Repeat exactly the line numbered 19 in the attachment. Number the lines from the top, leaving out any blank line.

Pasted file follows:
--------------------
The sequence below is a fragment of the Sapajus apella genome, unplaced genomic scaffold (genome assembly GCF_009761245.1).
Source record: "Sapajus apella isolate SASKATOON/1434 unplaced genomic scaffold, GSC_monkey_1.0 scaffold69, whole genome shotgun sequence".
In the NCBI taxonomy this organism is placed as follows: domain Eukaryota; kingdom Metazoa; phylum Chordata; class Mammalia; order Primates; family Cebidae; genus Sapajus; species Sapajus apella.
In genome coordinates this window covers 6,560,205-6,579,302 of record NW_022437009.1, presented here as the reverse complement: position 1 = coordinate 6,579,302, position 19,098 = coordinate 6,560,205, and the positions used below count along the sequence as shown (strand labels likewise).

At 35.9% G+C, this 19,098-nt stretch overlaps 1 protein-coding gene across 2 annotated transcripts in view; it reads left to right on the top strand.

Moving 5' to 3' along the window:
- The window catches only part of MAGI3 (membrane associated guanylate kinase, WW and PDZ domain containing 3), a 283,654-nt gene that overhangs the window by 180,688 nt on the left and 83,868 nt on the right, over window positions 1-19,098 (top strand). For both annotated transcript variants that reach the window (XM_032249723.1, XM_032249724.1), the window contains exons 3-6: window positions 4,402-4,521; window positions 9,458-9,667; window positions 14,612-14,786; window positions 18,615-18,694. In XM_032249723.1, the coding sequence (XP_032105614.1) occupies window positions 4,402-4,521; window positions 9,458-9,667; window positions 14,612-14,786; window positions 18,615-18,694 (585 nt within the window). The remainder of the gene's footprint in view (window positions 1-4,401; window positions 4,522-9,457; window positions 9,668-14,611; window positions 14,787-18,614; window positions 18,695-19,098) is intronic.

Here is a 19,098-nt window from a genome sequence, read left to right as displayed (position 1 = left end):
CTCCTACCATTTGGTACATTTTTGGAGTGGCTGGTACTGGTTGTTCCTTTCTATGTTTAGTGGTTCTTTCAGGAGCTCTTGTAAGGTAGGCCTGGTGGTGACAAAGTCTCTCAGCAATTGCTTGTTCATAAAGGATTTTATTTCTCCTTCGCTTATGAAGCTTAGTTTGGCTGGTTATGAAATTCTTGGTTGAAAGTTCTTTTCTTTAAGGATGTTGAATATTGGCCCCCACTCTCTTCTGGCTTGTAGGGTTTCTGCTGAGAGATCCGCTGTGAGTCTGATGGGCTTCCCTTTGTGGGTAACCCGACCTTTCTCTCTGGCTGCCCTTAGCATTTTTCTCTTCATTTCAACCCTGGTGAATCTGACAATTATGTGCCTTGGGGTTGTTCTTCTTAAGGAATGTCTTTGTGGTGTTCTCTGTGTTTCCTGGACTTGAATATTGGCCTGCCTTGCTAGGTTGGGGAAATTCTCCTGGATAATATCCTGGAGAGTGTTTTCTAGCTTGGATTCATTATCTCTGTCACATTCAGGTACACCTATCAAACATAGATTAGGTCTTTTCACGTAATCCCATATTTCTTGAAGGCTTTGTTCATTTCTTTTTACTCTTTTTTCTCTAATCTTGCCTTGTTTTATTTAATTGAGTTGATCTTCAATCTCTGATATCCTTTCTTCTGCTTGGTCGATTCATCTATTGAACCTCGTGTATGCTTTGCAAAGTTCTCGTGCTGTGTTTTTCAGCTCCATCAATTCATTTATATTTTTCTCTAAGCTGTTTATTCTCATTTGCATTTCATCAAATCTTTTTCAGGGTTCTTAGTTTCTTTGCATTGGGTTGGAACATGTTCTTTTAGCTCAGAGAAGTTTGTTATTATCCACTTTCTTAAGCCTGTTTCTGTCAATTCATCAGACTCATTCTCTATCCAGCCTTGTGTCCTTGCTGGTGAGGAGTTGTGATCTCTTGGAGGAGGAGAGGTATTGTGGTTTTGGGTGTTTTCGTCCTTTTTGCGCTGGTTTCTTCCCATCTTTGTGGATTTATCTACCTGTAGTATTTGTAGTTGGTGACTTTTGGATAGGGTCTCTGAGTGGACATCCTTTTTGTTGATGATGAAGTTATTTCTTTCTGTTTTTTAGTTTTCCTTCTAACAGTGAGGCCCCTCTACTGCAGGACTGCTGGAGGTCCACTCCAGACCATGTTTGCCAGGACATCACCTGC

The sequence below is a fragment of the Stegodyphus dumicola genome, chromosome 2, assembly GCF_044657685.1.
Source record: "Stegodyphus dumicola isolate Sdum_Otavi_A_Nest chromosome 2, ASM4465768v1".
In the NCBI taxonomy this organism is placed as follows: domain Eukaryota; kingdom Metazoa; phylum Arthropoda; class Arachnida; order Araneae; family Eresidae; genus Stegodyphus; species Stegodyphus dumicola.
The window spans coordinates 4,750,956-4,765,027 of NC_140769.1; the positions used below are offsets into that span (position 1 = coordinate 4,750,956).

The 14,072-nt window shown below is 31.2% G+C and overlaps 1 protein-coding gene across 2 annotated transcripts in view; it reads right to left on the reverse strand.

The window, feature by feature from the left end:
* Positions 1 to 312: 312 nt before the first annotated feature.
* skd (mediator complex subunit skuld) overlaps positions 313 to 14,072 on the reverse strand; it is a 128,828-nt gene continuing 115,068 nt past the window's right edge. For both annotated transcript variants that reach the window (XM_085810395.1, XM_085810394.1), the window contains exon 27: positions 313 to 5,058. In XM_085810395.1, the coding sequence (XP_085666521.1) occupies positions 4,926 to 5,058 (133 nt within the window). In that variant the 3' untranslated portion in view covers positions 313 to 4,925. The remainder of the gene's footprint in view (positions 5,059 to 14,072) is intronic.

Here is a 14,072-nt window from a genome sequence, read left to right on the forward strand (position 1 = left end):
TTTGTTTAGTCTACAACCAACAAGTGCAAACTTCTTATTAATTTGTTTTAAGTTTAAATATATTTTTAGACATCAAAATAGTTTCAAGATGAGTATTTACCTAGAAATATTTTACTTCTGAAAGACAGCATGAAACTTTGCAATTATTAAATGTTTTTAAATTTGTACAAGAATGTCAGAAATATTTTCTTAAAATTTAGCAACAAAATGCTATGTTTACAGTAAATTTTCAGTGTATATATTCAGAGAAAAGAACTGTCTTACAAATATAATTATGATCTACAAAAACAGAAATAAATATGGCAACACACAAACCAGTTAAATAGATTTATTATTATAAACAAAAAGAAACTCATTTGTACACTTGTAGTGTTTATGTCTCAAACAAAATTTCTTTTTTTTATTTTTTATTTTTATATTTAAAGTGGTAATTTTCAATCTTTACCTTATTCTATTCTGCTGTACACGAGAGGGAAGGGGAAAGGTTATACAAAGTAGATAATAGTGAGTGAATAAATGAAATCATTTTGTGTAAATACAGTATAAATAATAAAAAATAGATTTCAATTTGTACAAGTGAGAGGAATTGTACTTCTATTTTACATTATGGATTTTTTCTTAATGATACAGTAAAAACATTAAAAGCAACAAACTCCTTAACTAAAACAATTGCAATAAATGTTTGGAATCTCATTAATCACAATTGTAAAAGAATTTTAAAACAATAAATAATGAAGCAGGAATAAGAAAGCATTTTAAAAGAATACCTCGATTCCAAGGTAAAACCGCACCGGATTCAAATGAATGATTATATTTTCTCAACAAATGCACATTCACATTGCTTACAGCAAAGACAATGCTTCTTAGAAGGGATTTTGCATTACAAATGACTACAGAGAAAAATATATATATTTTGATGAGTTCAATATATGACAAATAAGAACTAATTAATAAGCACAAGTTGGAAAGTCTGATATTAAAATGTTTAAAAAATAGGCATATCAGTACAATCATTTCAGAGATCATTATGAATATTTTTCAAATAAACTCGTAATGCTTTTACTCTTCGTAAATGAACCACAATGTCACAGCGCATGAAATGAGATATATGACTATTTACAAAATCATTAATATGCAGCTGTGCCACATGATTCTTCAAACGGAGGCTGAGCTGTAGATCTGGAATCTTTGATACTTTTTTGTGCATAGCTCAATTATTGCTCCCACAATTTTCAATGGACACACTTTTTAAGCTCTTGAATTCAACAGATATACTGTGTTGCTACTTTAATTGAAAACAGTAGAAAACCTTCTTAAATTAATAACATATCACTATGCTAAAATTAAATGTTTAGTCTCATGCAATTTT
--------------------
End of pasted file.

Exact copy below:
TTTGTTTAGTCTACAACCAACAAGTGCAAACTTCTTATTAATTTGTTTTAAGTTTAAATATATTTTTAGACATCAAAATAGTTTCAAGATGAGTATTTACCTAGAAATATTTTACTTCTGAAAGACAGCATGAAACTTTGCAATTATTAAATGTTTTTAAATTTGTACAAGAATGTCAGAAATATTTTCTTAAAATTTAGCAACAAAATGCTATGTTTACAGTAAATTTTCAGTGTATATATTCAGAGAAAAGAACTGTCTTACAAATATAATTATGATCTACAAAAACAGAAATAAATATGGCAACACACAAACCAGTTAAATAGATTTATTATTATAAACAAAAAGAAACTCATTTGTACACTTGTAGTGTTTATGTCTCAAACAAAATTTCTTTTTTTTATTTTTTATTTTTATATTTAAAGTGGTAATTTTCAATCTTTACCTTATTCTATTCTGCTGTACACGAGAGGGAAGGGGAAAGGTTATACAAAGTAGATAATAGTGAGTGAATAAATGAAATCATTTTGTGTAAATACAGTATAAATAATAAAAAATAGATTTCAATTTGTACAAGTGAGAGGAATTGTACTTCTATTTTACATTATGGATTTTTTCTTAATGATACAGTAAAAACATTAAAAGCAACAAACTCCTTAACTAAAACAATTGCAATAAATGTTTGGAATCTCATTAATCACAATTGTAAAAGAATTTTAAAACAATAAATAATGAAGCAGGAATAAGAAAGCATTTTAAAAGAATACCTCGATTCCAAGGTAAAACCGCACCGGATTCAAATGAATGATTATATTTTCTCAACAAATGCACATTCACATTGCTTACAGCAAAGACAATGCTTCTTAGAAGGGATTTTGCATTACAAATGACTACAGAGAAAAATATATATATTTTGATGAGTTCAATATATGACAAATAAGAACTAATTAATAAGCACAAGTTGGAAAGTCTGATATTAAAATGTTTAAAAAATAGGCATATCAGTACAATCATTTCAGAGATCATTATGAATATTTTTCAAATAAACTCGTAATGCTTTTACTCTTCGTAAATGAACCACAATGTCACAGCGCATGAAATGAGATATATGACTATTTACAAAATCATTAATATGCAGCTGTGCCACATGATTCTTCAAACGGAGGCTGAGCTGTAGATCTGGAATCTTTGATACTTTTTTGTGCATAGCTCAATTATTGCTCCCACAATTTTCAATGGACACACTTTTTAAGCTCTTGAATTCAACAGATATACTGTGTTGCTACTTTAATTGAAAACAGTAGAAAACCTTCTTAAATTAATAACATATCACTATGCTAAAATTAAATGTTTAGTCTCATGCAATTTT